Album Review: We Banjo 3’s ‘String Theory’

by James Fleming

“Great simplicity is only won through an intense moment or by years of intelligent effort.”

-T.S. Eliot.

There’s an art to simplicity. Three chords have brought an awful lot of people an awful long way, because, great simplicity is one of the true beauties of this planet.

Whether you’re AC/DC, Bob Dylan or U2, the power of simplicity cannot be underestimated.

We Banjo 3 understand this. They have taken those tried and tested chords and strummed, picked and twisted them in a way that only they can.

Individuality is not, nor has it ever been, a commodity. The illusion of individuality has, of course, been packaged and sold, then even reissued, many times over. And it will continue to do so.

We Banjo 3 sound like no one other than themselves, for better or for worse. They play in their own individual styles and those styles meld together in a truly stunning way.

From David Howley’s percussive acoustic guitar style and muscular voice, to the fleet fingered banjo pickings of the brothers Scahill and Martin Howley. We Banjo 3 have breathed fresh life into Irish traditional music and bluegrass, two centuries old styles. No mean feat.

The tunes on String Theory display the band’s musical prowess brilliantly. They prove themselves to be worthy adapters of other people’s music as well as excellent composers in their own right, ‘Good Time Old Time,’ hammers that point home. Subtly. Yes, it hammers it home… subtly.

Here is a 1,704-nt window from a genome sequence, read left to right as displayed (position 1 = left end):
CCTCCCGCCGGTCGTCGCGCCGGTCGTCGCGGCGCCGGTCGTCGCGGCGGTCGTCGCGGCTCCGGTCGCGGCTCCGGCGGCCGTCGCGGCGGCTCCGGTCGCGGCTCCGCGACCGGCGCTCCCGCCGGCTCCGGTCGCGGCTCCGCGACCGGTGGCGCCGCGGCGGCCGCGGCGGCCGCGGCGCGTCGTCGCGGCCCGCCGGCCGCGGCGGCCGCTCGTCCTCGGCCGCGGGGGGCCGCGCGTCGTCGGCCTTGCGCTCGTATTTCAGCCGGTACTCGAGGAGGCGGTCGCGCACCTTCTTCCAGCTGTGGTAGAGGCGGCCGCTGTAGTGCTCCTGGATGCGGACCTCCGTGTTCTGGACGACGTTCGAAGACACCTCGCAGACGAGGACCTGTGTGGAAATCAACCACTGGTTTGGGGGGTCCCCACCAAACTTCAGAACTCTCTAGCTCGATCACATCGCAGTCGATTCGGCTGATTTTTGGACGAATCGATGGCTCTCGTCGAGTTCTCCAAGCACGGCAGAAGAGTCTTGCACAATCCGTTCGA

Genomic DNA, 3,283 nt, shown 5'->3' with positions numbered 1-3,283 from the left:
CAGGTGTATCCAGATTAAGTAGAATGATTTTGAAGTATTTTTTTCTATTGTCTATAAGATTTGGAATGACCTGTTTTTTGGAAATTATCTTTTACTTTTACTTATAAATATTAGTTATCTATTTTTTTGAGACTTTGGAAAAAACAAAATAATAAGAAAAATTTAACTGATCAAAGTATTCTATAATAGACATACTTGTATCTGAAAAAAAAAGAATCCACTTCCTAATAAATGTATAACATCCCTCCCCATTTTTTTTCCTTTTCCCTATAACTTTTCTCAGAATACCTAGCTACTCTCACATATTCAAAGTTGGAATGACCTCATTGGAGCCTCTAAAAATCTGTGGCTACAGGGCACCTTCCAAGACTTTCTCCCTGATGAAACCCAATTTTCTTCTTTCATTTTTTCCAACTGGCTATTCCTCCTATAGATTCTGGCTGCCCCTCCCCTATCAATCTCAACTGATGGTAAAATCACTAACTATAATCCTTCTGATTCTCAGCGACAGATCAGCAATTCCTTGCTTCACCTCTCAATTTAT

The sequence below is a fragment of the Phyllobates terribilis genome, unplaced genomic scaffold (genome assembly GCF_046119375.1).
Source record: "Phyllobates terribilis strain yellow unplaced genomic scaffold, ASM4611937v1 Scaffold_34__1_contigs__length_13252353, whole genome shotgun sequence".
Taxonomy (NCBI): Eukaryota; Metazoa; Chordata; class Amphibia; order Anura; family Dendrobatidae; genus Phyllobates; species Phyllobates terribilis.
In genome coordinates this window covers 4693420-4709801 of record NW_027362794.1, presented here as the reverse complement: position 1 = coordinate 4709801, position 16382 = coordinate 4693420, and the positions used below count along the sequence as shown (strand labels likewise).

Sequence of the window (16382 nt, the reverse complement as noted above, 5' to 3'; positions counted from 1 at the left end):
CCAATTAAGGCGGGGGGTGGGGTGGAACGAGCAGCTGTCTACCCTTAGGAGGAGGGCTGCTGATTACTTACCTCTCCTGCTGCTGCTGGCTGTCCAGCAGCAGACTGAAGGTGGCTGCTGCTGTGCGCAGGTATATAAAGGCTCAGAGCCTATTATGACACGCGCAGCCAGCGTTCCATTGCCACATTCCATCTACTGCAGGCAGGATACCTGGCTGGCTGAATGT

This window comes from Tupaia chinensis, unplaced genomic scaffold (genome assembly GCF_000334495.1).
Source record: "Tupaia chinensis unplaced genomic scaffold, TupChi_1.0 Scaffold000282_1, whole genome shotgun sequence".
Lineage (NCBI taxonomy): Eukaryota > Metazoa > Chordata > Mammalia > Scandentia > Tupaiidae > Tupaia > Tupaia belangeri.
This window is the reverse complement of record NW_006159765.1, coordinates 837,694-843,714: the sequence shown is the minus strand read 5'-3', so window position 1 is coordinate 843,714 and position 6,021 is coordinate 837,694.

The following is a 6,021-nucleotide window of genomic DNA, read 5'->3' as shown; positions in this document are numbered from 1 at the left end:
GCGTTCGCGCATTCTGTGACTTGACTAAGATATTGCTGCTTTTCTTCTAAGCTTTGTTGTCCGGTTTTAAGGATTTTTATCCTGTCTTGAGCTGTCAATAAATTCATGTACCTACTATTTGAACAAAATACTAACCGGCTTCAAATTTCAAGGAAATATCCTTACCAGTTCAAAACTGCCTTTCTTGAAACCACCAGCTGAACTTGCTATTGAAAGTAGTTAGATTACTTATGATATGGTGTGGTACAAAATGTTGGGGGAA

You see, it’s the nuances in the playing that bring these tunes to life. Just the odd note here and there that no one else would have thought to put in that particular place. Or a slide from one note to the next that catches the ear and sets the fingers drumming.

However, there is such a thing as too simple.

The lyrics on String Theory let the side down. They can almost be forgiven for the sheer quality of the songs as a whole, alas however, they’re pretty dire.

The track ‘Happiness,’ (which, it should be noted, wasn’t written by the band) stands out as one of the most heinous culprits. While there is nothing wrong with the sentiment, essentially that happiness is never too far away, it’s the words used to deliver the sentiment that are trite.

‘Little Liza Jane,’ suffers equally from the same problem. Instead of doing something new and interesting with the format, the band conform to the bluegrass norm by repeating lines three times for a verse and tossing a fourth in there in lieu of a chorus. Hence: trite.

Under general circumstances, lyrics can be disregarded and the melody adopted as the hook, with the words merely the medium through which the hook is carried. But, when the lyrics are terrific, they add to one’s enjoyment of a piece of music. Likewise, when the lyrics are as bad as they are on String Theory, they cannot be set aside.

Which is a shame, a damn shame in fact. Seeing as how the songs are clearly very well crafted, with great time, care and creativity put in to honing them. They’re formidable musicians, if they got their hands on a couple of decent poetry books, they’d be flying.

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